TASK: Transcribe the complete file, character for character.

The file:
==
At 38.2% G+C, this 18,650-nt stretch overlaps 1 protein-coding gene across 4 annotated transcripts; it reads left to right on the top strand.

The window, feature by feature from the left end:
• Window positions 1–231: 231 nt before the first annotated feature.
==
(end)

At 38.2% G+C, this 18,650-nt stretch overlaps 1 protein-coding gene across 4 annotated transcripts; it reads left to right on the top strand.

The window, feature by feature from the left end:
• Window positions 1–231: 231 nt before the first annotated feature.